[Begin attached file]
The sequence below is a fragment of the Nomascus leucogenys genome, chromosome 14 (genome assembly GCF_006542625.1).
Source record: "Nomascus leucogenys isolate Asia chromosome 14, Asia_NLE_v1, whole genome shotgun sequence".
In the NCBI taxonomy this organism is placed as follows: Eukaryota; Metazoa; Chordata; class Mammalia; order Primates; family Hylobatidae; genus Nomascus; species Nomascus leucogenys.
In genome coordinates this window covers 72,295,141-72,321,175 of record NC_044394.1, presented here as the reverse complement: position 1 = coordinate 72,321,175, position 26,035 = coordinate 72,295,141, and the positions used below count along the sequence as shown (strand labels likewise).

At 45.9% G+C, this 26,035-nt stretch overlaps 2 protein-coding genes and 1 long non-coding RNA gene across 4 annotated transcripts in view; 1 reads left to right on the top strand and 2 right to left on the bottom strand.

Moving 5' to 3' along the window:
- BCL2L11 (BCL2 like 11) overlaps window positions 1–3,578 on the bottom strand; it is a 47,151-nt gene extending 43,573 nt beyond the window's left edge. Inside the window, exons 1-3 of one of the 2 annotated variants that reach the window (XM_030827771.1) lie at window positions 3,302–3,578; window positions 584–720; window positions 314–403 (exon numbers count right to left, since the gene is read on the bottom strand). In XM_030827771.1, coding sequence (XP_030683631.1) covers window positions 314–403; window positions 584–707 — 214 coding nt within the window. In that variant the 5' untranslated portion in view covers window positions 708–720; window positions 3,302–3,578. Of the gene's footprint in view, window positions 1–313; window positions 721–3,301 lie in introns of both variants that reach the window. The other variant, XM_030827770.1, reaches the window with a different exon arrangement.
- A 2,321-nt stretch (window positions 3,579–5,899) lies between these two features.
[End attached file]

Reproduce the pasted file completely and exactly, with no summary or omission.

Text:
The sequence below is a fragment of the Nomascus leucogenys genome, chromosome 14 (genome assembly GCF_006542625.1).
Source record: "Nomascus leucogenys isolate Asia chromosome 14, Asia_NLE_v1, whole genome shotgun sequence".
In the NCBI taxonomy this organism is placed as follows: Eukaryota; Metazoa; Chordata; class Mammalia; order Primates; family Hylobatidae; genus Nomascus; species Nomascus leucogenys.
In genome coordinates this window covers 72,295,141-72,321,175 of record NC_044394.1, presented here as the reverse complement: position 1 = coordinate 72,321,175, position 26,035 = coordinate 72,295,141, and the positions used below count along the sequence as shown (strand labels likewise).

At 45.9% G+C, this 26,035-nt stretch overlaps 2 protein-coding genes and 1 long non-coding RNA gene across 4 annotated transcripts in view; 1 reads left to right on the top strand and 2 right to left on the bottom strand.

Moving 5' to 3' along the window:
- BCL2L11 (BCL2 like 11) overlaps window positions 1–3,578 on the bottom strand; it is a 47,151-nt gene extending 43,573 nt beyond the window's left edge. Inside the window, exons 1-3 of one of the 2 annotated variants that reach the window (XM_030827771.1) lie at window positions 3,302–3,578; window positions 584–720; window positions 314–403 (exon numbers count right to left, since the gene is read on the bottom strand). In XM_030827771.1, coding sequence (XP_030683631.1) covers window positions 314–403; window positions 584–707 — 214 coding nt within the window. In that variant the 5' untranslated portion in view covers window positions 708–720; window positions 3,302–3,578. Of the gene's footprint in view, window positions 1–313; window positions 721–3,301 lie in introns of both variants that reach the window. The other variant, XM_030827770.1, reaches the window with a different exon arrangement.
- A 2,321-nt stretch (window positions 3,579–5,899) lies between these two features.